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Article first published online: 19 DEC 2012
Copyright © 2012 AlphaMed Press
Volume 31, Issue 1, pages 117–125, January 2013
How to Cite
Zhu, X.-Y., Urbieta-Caceres, V., Krier, J. D., Textor, S. C., Lerman, A. and Lerman, L. O. (2013), Mesenchymal Stem Cells and Endothelial Progenitor Cells Decrease Renal Injury in Experimental Swine Renal Artery Stenosis Through Different Mechanisms. STEM CELLS, 31: 117–125. doi: 10.1002/stem.1263
Author contributions: X-Y.Z.: conception and design, collection and/or assembly of data, data analysis and interpretation, and manuscript writing; V.U-C and J.D.K.: collection and/or assembly of data and final approval of manuscript; S. C. T. and A.L.: data interpretation, manuscript review, and final approval of manuscript; L.O.L.: conception and design, financial support, administrative support, data interpretation, manuscript writing, and final approval of manuscript.
Disclosure of potential conflicts of interest is found at the end of this article.
First published online in STEM CELLSEXPRESS October 23, 2012.
- Issue published online: 19 DEC 2012
- Article first published online: 19 DEC 2012
- Accepted manuscript online: 23 OCT 2012 06:43AM EST
- Manuscript Accepted: 23 SEP 2012
- Manuscript Revised: 7 SEP 2012
- Manuscript Received: 16 MAY 2012
- NIH. Grant Numbers: DK73608, DK77013, HL77131, HL085307
- Progenitor cells;
- Renal artery stenosis;
- Oxidative stress;
- Endoplasmic reticulum stress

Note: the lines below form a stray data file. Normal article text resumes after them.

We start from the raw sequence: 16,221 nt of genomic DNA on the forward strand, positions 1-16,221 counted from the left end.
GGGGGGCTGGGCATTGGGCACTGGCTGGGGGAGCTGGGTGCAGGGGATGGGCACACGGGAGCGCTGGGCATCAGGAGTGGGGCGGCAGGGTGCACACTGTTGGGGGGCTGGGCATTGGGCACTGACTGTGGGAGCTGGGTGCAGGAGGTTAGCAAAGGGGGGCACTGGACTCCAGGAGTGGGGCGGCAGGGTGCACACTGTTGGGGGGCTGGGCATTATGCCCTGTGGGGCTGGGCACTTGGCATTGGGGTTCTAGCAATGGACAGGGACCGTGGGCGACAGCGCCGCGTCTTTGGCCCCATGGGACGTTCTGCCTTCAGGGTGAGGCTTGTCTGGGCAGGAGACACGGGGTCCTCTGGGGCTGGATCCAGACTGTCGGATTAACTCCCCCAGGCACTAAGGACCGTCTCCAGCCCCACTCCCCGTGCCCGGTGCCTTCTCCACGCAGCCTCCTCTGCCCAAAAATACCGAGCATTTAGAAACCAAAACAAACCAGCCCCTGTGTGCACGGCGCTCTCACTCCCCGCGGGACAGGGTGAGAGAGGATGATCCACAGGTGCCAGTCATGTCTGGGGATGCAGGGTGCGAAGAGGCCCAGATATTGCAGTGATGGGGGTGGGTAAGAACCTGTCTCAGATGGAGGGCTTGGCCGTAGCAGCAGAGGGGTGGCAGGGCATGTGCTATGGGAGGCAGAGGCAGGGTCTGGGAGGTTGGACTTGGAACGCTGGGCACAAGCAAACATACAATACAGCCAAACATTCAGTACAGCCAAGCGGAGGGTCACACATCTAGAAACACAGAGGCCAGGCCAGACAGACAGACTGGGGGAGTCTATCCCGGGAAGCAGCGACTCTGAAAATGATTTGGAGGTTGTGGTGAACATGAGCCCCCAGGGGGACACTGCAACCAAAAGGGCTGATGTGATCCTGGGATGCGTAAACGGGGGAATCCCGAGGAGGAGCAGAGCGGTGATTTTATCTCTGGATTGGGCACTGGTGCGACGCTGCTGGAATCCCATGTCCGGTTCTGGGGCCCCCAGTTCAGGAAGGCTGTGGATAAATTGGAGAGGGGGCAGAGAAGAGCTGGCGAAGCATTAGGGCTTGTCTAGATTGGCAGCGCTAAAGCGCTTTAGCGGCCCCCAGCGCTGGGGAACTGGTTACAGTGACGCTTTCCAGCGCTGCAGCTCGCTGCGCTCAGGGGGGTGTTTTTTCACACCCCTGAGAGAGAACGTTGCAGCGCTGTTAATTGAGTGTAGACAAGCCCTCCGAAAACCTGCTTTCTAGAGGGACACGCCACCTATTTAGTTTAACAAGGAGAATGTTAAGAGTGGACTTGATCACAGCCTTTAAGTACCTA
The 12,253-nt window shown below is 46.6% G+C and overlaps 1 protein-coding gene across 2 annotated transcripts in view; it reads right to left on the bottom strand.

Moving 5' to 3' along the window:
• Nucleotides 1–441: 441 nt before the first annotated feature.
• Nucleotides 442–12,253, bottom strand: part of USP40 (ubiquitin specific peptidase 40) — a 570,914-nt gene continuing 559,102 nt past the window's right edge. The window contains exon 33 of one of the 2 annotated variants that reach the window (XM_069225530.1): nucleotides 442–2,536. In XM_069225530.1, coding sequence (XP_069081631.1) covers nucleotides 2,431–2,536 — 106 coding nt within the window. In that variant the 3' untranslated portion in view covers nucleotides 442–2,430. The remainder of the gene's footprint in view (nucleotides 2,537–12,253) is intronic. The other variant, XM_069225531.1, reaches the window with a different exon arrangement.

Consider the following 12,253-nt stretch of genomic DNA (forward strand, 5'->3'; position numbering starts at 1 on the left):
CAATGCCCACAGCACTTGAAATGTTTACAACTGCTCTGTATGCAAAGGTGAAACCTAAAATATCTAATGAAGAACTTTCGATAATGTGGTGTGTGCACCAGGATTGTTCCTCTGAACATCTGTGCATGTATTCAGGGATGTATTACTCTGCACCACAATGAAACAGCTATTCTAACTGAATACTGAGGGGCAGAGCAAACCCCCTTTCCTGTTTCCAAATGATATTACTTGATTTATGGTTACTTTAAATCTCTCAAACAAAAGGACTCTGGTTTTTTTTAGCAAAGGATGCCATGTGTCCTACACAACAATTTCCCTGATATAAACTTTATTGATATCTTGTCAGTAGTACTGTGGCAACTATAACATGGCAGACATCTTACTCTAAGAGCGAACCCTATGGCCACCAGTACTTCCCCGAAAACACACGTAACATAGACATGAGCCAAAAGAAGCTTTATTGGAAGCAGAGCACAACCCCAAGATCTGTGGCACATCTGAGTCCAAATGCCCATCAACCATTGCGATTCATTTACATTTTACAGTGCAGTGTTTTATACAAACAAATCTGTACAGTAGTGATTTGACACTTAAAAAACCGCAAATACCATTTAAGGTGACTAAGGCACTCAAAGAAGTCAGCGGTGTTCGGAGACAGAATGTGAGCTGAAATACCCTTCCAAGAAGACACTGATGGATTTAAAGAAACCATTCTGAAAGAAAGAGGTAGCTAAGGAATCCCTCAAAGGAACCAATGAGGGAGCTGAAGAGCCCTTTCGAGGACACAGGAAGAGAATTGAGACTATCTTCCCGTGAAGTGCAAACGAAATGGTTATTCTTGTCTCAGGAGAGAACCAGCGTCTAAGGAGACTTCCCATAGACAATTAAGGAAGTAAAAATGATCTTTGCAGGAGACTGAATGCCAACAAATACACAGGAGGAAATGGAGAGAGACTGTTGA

Endothelial progenitor cells (EPC) and mesenchymal stem cells (MSC) augment tissue repair but possess slightly different properties. How the cellular phenotype affects the efficacy of this approach in renovascular disease is incompletely understood. This study tested the hypothesis that EPC and MSC protect the poststenotic kidney by blunting different disease pathways. Peripheral blood EPC and adipose-derived MSC were expanded and characterized by cell surface markers (e.g., CD34/kinase insert domain receptor, or CD44/CD90). Single-kidney hemodynamics and function were assessed in pigs after 10 weeks of renal artery stenosis (RAS) treated 4 weeks earlier with an intrarenal infusion of vehicle (n = 7), EPC (RAS+EPC) or MSC (RAS+MSC) (both 10 × 106, n = 6), and normal controls (n = 7). Kidney disease mechanisms were evaluated ex vivo. The ability of EPC and MSC to attenuate endoplasmic reticulum (ER) stress was also studied in isolated ER and in tubular cells cocultured with EPC and MSC. Glomerular filtration rate in RAS was lower than controls, increased in RAS+EPC, and further improved in RAS+MSC, although both improved renal blood flow similarly. EPC prominently enhanced renal growth factor expression and decreased oxidative stress, while MSC more significantly attenuated renal inflammation, ER stress, and apoptosis. Furthermore, MSC induced a greater decrease in caspase-3 and CHOP expression in cultured tubular cells through mechanisms involving cell contact. EPC and MSC achieve a comparable decrease of kidney injury in RAS by different mechanisms, although MSC elicited slightly superior improvement of renal function. These results support development of cell-based approaches for management of renovascular disease and suggest cell selection based on the underlying pathophysiology of kidney injury. STEM Cells2013;31:117–125